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On the October 29 edition of Fox News' Studio B Weekend, Fox News anchor Julie Banderas "dare[d] Media Matters [for America] to tune in at 5 o'clock to watch" her "talking about [actor] Michael J. Fox and [nationally syndicated radio host] Rush Limbaugh." Banderas issued the "dare" as a way to "test the left," saying that "the left blogs love to bash Fox because we're fair and balanced." "Dare you," Banderas added and then looked straight into the camera and repeated, "I dare you -- tune in at 5."
Later that day, during an exchange with Fox News analyst Kirsten Powers on Big Story Weekend, Banderas said that she was "appalled by what Rush Limbaugh said" and that "his facts were a little mixed up." She also said that Limbaugh "didn't really do his research, and he doesn't exactly know what dementia is," adding that Limbaugh's comments made her "angry." Banderas was referring to the controversy surrounding Limbaugh's baseless assertion that Michael J. Fox either "didn't take his medication or he was acting" in a recent campaign advertisement for Missouri Democratic Senate candidate Claire McCaskill, as noted by Media Matters.
During the discussion, Powers claimed that "there actually are some substantive problems with the Michael J. Fox ad that I think are fair criticisms, such as claiming his opponent doesn't support stem cell research. Not true. Doesn't support federal funding for embryonic stem cell research, which are really two completely different things." In fact, as Media Matters documented, in his McCaskill ad, Fox stated that McCaskill's Republican opponent, Sen. Jim Talent (R-MO), "opposes expanding stem cell research," and Talent has indeed opposed expanding some forms of stem cell research. As Media Matters has noted, while Talent supports adult stem cell research, he is opposed to stem cell research that involves "destroying a human embryo." Talent has also opposed a proposed Missouri constitutional amendment to legalize stem cell research in the state and has voted against easing the restrictions President Bush imposed on federal funding for embryonic stem cell research.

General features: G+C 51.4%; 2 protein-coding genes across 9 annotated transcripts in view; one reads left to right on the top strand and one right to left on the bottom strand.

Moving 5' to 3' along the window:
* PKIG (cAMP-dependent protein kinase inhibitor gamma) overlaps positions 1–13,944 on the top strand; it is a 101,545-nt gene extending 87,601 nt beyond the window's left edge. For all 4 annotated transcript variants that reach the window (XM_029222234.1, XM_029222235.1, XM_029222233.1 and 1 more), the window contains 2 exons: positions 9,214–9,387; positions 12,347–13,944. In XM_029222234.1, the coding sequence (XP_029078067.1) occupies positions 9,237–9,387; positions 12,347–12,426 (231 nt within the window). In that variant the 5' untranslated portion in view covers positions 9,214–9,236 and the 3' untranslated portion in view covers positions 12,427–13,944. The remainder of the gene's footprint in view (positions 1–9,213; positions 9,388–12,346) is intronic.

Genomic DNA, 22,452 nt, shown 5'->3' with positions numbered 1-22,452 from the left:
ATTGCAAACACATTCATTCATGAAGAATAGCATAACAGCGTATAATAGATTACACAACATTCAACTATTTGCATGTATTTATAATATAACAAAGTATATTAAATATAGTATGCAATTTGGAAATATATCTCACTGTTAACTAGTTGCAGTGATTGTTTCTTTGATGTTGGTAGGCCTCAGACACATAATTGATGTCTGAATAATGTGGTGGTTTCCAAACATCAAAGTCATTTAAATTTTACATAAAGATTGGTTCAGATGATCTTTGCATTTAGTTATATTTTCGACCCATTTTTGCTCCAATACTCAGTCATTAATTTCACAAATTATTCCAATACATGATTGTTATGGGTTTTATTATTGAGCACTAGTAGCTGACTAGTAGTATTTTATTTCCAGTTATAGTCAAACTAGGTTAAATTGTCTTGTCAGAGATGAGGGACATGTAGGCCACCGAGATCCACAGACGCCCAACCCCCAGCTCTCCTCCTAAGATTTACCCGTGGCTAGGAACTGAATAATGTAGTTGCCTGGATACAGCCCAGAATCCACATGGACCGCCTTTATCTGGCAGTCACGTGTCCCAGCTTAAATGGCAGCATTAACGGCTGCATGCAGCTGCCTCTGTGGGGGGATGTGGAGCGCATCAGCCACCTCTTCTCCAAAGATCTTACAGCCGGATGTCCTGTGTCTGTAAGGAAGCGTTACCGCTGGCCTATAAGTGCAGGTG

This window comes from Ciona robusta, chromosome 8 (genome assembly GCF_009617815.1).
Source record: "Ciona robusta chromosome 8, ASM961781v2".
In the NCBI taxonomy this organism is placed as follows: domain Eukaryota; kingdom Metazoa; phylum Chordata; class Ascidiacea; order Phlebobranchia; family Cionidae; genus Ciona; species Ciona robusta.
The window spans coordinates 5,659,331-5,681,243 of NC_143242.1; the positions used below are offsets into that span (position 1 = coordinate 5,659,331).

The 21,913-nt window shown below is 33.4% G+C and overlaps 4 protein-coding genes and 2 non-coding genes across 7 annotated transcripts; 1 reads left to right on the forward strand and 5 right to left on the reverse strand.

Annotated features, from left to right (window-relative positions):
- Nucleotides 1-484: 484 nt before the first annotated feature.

Banderas' challenge to Media Matters was first noted by the weblog Johnny Dollar's Place.
From the October 29 edition of Fox News' Studio B Weekend:
BANDERAS: Oh, and wait, can I just say one other thing? I'm going to test the left. You know how the left blogs love to bash Fox because we're fair and balanced? Well, we're gonna be talking about Michael J. Fox and Rush Limbaugh. And I dare Media Matters to tune in at 5 o'clock to watch -- and listen -- what I have to say about that. Dare you. I dare you -- tune in at five.
TRACE GALLAGHER (host): Dare taken.
From the October 29 edition of Fox News' Big Story Weekend:
BANDERAS: All right. I want to turn to the Michael J. Fox controversy this week because I personally am appalled by what Rush Limbaugh said. I find that his facts were a little mixed up. And he perhaps didn't really do his research, and he doesn't exactly know what dementia is, for example. My father has Parkinson's, and I gotta tell you, I was angry. These are the type of ads that I don't know if they really work. If you make your voters angry, why in the world would your voters want to vote for you?
POWERS: Well, I think that the -- I think these are actually very effective ads, and I think that Rush Limbaugh made a huge strategic mistake if he was trying to discredit the people that are making these claims. Because there actually are some substantive problems with the Michael J. Fox ad that I think are fair criticisms, such as claiming his opponent doesn't support stem cell research. Not true. Doesn't support federal funding for embryonic stem cell research, which are really two completely different things. But what Rush Limbaugh did was he just made these sort of vicious attacks that have nothing to do with anything, that weren't true, and just completely distracted from the actual issue that the voters are facing.